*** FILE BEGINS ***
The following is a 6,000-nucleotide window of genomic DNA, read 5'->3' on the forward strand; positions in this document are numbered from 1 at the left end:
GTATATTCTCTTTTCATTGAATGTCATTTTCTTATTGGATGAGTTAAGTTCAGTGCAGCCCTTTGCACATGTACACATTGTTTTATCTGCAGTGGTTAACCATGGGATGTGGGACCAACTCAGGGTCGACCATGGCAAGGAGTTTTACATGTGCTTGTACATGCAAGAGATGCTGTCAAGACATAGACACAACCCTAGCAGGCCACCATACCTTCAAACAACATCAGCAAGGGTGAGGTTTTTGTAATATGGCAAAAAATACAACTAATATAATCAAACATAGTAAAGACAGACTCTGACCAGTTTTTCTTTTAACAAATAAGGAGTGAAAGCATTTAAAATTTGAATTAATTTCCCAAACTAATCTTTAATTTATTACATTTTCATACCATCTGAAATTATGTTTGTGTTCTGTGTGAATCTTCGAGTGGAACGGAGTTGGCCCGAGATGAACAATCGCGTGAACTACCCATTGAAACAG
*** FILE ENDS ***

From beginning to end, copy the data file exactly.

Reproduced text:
The following is a 6,000-nucleotide window of genomic DNA, read 5'->3' on the forward strand; positions in this document are numbered from 1 at the left end:
GTATATTCTCTTTTCATTGAATGTCATTTTCTTATTGGATGAGTTAAGTTCAGTGCAGCCCTTTGCACATGTACACATTGTTTTATCTGCAGTGGTTAACCATGGGATGTGGGACCAACTCAGGGTCGACCATGGCAAGGAGTTTTACATGTGCTTGTACATGCAAGAGATGCTGTCAAGACATAGACACAACCCTAGCAGGCCACCATACCTTCAAACAACATCAGCAAGGGTGAGGTTTTTGTAATATGGCAAAAAATACAACTAATATAATCAAACATAGTAAAGACAGACTCTGACCAGTTTTTCTTTTAACAAATAAGGAGTGAAAGCATTTAAAATTTGAATTAATTTCCCAAACTAATCTTTAATTTATTACATTTTCATACCATCTGAAATTATGTTTGTGTTCTGTGTGAATCTTCGAGTGGAACGGAGTTGGCCCGAGATGAACAATCGCGTGAACTACCCATTGAAACAG